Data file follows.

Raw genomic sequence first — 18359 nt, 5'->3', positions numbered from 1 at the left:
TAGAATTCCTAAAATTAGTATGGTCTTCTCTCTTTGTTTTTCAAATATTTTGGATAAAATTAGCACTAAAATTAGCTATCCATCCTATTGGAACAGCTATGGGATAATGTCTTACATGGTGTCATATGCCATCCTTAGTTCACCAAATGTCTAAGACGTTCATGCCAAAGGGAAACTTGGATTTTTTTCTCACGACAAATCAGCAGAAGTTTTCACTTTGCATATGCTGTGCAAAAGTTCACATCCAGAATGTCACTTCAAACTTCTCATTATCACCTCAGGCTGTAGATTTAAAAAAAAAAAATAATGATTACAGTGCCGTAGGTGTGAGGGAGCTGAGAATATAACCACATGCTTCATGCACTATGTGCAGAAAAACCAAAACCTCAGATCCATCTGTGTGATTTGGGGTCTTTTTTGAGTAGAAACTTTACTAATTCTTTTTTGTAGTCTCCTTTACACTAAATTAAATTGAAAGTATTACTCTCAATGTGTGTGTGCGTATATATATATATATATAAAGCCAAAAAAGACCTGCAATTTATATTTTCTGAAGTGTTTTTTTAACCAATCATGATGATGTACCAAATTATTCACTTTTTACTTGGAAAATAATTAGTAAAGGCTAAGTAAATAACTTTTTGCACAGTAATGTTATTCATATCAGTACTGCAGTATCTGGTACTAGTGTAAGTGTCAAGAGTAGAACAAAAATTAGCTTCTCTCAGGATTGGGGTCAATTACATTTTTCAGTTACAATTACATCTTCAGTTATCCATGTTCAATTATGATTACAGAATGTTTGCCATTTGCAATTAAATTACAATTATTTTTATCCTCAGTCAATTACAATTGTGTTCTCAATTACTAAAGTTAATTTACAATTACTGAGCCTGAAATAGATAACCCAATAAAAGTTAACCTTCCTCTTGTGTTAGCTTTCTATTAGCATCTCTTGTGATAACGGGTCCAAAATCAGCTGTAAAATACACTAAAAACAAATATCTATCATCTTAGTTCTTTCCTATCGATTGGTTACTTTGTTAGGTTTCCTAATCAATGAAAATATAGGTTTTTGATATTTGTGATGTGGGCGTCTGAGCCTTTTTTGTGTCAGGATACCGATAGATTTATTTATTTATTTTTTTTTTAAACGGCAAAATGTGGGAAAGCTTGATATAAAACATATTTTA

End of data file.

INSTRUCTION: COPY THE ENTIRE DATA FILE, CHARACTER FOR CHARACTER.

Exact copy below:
Raw genomic sequence first — 18359 nt, 5'->3', positions numbered from 1 at the left:
TAGAATTCCTAAAATTAGTATGGTCTTCTCTCTTTGTTTTTCAAATATTTTGGATAAAATTAGCACTAAAATTAGCTATCCATCCTATTGGAACAGCTATGGGATAATGTCTTACATGGTGTCATATGCCATCCTTAGTTCACCAAATGTCTAAGACGTTCATGCCAAAGGGAAACTTGGATTTTTTTCTCACGACAAATCAGCAGAAGTTTTCACTTTGCATATGCTGTGCAAAAGTTCACATCCAGAATGTCACTTCAAACTTCTCATTATCACCTCAGGCTGTAGATTTAAAAAAAAAAAATAATGATTACAGTGCCGTAGGTGTGAGGGAGCTGAGAATATAACCACATGCTTCATGCACTATGTGCAGAAAAACCAAAACCTCAGATCCATCTGTGTGATTTGGGGTCTTTTTTGAGTAGAAACTTTACTAATTCTTTTTTGTAGTCTCCTTTACACTAAATTAAATTGAAAGTATTACTCTCAATGTGTGTGTGCGTATATATATATATATATAAAGCCAAAAAAGACCTGCAATTTATATTTTCTGAAGTGTTTTTTTAACCAATCATGATGATGTACCAAATTATTCACTTTTTACTTGGAAAATAATTAGTAAAGGCTAAGTAAATAACTTTTTGCACAGTAATGTTATTCATATCAGTACTGCAGTATCTGGTACTAGTGTAAGTGTCAAGAGTAGAACAAAAATTAGCTTCTCTCAGGATTGGGGTCAATTACATTTTTCAGTTACAATTACATCTTCAGTTATCCATGTTCAATTATGATTACAGAATGTTTGCCATTTGCAATTAAATTACAATTATTTTTATCCTCAGTCAATTACAATTGTGTTCTCAATTACTAAAGTTAATTTACAATTACTGAGCCTGAAATAGATAACCCAATAAAAGTTAACCTTCCTCTTGTGTTAGCTTTCTATTAGCATCTCTTGTGATAACGGGTCCAAAATCAGCTGTAAAATACACTAAAAACAAATATCTATCATCTTAGTTCTTTCCTATCGATTGGTTACTTTGTTAGGTTTCCTAATCAATGAAAATATAGGTTTTTGATATTTGTGATGTGGGCGTCTGAGCCTTTTTTGTGTCAGGATACCGATAGATTTATTTATTTATTTTTTTTTTAAACGGCAAAATGTGGGAAAGCTTGATATAAAACATATTTTA